This part of Athos is almost without any human activity. There are no monasteries or sketes. No buildings what so ever. Only the dirt road. It is an impressive emptiness. Sydney Loch, who lived in the Byzantine tower in Ouranopolis used to walk here from his home town via Chromitsa, and Proto Nero, the first water, to Chilandariou, the first monastery.DSC_2732.b.web.We discovered an artificial lake, used as an water reservoir. It will take a while before this a full grown forest again, if it ever happens. The fire was extinguished on august the 12th in the year 2012. Most of the images of the aftermath of the fire have been taken from the ferry. But here, in the inland, walking through the vast hilly and barren lands, the immense impact of the fire grabbed me by the throat.DSC_2734.b.webA clear symbol of the fire. The fir tree blackened by the fire and bleached by the sun with mount Athos as a back drop. The fresh greenish vegetation represents the hope for the future.DSC_2740.b.web.Pilgrims Jacques and Jaap on their way. The evolution puts us back on four feet again with the aid of the walking sticks. We had planned to go to Chilandariou but is was fully booked. So we decided to take the risk and try our luck in Esfigmenou. We know about their reputation but they have been very kind to us before, so we hoped we could receive hospitality there. If not, we would try Chilandariou again. And if that would not work, we would sleep outside for a night. Under the clear sky.DSC_2742.b.web.Clear sky? Suddenly black clouds packed over our heads. We were still walking on a ridge and very exposed. No shelter for miles. No place to hide. A thunder made me quiver. We unpacked our rain gear. The disturbing weather moved away quickly to our relief. There were only a few thick drops of rain.DSC_2746.b.web.On the northern site of the ridge the road drops. The landscape here looks terraced like Indonesian flooded rice-fields. As if it had been used a long time ago.zygos kaart.detail.Because of the fire we couldn’t find any of the red trails, the monopati, that were indicated on our maps in this part of Athos, that is called Zygos. The fire destroyed them all. Probably forever, unless the Friends of Mount Athos find their way here and do reconstruct the old paths. Which is rather unlikely because the trails in this part of Athos go from nowhere to nowhere.

The scan is taken from the very detailed Peter Howarth’s map of Athos (2016). I added a green line as an indication where we walked. Needless to say that we didn’t meet a living soul there, in the Athonian desert.

Bas Kamps, 5/7/2017

Posted in trip 2017, walking, Zygou | 1 Comment

1930 – a new danger: the “Killer Tree Monk”

This is what Father Eusebios Christofi from Nea Skiti shared with us last Monday on Facebook: the Killer Tree Monk!The fig tree of Father Eusebiow is injected by the “Killer Tree Monk” with some kind of chemical, because the tree threathened to destroy his house!

Beware of the “Killer Tree Monk” in your own garden! LOL!

Wim, 5th July

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1929 – Kapsala: the ruined kellion of St. John Chrysostomos – the interior

wikiloc 4 Marouda - Kapsala 9,34 km pijlIn post 1922 I showed you the pictures from the exterior of this ruined Russian settlement, that is located near the Maroudá cell (green pin) -see the red arrow on the map above. Today we will take a closer look inside the kyriakon. DSCN4103 (Large)The door to the kyraikon, with stairs to the first floor, where the main church is situated.DSC01408 (Large)Not only the debris that covers the stairs makes it a dangerous place to be: you’ll have to be aware not step on a rotten floor or fall in a hole!DSC01404 (Large)

DSC01402 (Large)DSCN4115 (Large)The main church: the interior is typical for the Russian architecture on Athos: the walls are painted white, although I found a few paintings just beneath the dome:DSCN4116 (Large).JPGthe domeDSC01403 (2).JPGA Saint or disciple writing with pen and paper, with a cow next to him DSC01403 (3)Ioannis Chrysostomos(?), also with pen and paperDSC01403 (4)A Saint a large beard and in a white cloth, with a book in his hand (and wings behind him?)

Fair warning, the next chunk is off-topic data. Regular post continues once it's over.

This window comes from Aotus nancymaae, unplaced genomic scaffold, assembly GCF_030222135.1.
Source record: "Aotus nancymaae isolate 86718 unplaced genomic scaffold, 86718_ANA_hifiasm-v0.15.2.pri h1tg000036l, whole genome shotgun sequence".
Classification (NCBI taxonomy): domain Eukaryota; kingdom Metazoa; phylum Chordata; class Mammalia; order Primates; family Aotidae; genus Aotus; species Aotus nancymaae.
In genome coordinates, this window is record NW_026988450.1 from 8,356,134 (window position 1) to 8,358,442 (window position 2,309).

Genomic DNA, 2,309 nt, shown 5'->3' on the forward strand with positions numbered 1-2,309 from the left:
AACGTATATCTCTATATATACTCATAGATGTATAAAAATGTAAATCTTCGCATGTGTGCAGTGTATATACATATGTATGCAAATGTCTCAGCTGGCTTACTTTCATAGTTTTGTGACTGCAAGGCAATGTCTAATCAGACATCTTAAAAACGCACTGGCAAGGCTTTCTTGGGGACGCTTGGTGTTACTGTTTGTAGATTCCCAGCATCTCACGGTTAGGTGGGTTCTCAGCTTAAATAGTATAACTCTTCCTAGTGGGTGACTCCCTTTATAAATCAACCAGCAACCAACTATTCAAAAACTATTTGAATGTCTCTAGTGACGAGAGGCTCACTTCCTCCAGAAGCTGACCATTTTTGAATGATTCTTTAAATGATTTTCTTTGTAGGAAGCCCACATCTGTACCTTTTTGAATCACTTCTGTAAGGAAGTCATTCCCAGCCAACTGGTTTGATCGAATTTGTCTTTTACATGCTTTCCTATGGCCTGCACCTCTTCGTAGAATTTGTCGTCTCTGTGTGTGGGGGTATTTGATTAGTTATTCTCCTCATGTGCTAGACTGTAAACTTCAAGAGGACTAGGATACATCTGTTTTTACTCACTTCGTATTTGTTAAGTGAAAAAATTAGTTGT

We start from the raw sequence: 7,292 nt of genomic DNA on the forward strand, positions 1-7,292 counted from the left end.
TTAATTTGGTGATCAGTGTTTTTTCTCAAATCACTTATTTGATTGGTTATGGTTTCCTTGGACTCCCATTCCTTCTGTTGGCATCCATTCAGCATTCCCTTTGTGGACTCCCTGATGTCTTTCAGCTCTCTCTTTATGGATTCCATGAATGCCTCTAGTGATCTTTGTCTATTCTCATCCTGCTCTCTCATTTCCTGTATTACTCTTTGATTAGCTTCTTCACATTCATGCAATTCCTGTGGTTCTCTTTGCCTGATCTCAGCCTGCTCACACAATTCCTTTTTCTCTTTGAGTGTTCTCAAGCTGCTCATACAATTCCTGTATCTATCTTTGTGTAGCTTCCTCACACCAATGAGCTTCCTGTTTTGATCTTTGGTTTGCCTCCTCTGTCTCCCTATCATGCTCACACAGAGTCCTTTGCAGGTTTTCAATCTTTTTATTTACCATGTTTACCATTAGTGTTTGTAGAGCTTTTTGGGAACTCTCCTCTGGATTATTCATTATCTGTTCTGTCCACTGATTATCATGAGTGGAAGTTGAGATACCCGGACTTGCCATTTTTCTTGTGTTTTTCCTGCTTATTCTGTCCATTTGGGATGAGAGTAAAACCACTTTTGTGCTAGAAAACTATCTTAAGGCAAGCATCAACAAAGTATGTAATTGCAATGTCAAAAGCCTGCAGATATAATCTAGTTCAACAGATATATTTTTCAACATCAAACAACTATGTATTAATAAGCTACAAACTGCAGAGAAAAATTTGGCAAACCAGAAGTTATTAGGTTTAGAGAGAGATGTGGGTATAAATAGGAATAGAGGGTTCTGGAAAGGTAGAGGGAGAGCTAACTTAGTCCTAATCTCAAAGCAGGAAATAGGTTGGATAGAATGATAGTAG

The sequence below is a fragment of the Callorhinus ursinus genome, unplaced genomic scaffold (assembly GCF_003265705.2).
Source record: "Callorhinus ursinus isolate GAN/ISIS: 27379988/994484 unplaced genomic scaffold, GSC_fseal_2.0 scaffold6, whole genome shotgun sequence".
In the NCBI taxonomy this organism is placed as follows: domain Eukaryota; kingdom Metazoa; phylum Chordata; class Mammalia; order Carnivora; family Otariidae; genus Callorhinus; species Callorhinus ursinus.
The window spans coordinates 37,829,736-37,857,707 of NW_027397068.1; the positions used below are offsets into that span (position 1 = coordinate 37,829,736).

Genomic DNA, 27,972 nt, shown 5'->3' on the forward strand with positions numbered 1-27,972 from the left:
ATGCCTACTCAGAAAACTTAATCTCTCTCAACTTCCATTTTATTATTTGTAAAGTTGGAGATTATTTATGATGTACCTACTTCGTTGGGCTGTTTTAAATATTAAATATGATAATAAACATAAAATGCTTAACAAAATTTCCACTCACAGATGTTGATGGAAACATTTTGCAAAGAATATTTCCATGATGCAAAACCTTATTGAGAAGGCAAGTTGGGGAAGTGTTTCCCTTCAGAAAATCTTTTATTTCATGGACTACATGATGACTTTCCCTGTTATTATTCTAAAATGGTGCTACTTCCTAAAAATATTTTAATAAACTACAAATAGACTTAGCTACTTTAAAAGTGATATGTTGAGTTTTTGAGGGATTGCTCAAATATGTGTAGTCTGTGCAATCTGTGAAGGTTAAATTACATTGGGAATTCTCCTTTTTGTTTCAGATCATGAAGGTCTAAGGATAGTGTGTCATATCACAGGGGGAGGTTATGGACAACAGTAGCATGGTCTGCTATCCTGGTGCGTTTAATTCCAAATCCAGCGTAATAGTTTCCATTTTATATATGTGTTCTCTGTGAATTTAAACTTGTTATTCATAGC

This is what Bertinos comments about the paintings (thanks!):

The first painting is indeed of the Evangelist Luke (with a winged bull), the second one is the Evangelist John (with an eagle), and the third one either (likely) the Evangelist Mark (with a winged lion) or Matthew (with an angel), but the photograph is to unclear to figure that out.tDSCN7353 (Large)DSCN4120 (Large)On the floor I found many pieces of paper, almost lost forever because of their state of decayDSC01407 (Large)This piece of paper reveiled a picture. When I took a closer look I discovered a picture of the building I was standing in!image1 (3)The kellion of St. John Chrysostomos, seen almost from the same angle as the postcard below!postcard athos russian John ChrysostomosThe complete “leaflet” from 1907 with its Russian text:image1 (2)image3image2image4DSCN4118 (Large)The entrance to the church and the stairways in the background (with Efrem and Jizte). Above them a balcony, that I did not visit because of the danger of collapsing.DSCN4119 (Large)A door to a room next to the churchDSCN4108 (Large)A window in this room, that contained a special cubboard:DSCN4110 (Large)The ossuary!DSCN4106 (Large)More skulls in a nicheDSCN4107 (Large)With bones piled up in a cubboard.

Two windows in the side roomDSC01405 (Large)The green “European” jungle outside is trying to conquer the buildingtDSCN7354 (Large)DSCN4122 (Large)A wooden pilar and ceilingDSCN4123 (Large)The stairs to the second floor and the balcony: I did not try to go there!DSCN4124 (Large)Going down the ground floorDSC01400 (Large)DSC01401 (Large)The church seen through a hole, from the ground floorDSC01409 (Large)Me cautious leaving the building.DSC01399 (Large)After the visit to this ruin Efrem took us further on a exiting walk through the green jungle of Kapsala. Next time a few pictures of this hike!DSCN4144 (2)Wim Voogd, 1th of July (photo’s also by Tadeus and Jitze)

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1928 – Thebais: contact with fellow pilgrims on the boat

After we spent some time at Thibais our friendly host, Boris, showed us the way uphill to the road to Proto Nero and Chilandariou. Suddenly we saw the boat coming from Ouranoupolis. We knew that my brother and friends were on this ferry standing on the deck. We couldn’t recognize them. I decided to phone him and explained our position above Thibais.We jumped and waved to our friends on the boat explaining that were standing 30 meters high from the main chapel on the right but they did not see us. Much later, on this photograph, our position became clear to them.On this detail from the photo above you see us phoning and waving.We moved along as the boat sailed to the port of Dafni. We passed the ruined house.Then we reached the road the Chilandariou. Boris points in the right direction. Flowers were blooming everywhere. The large fire of 2012 had made space for new vegetation.

Herman Voogd
Photo taken in the boat by Jit Bakker.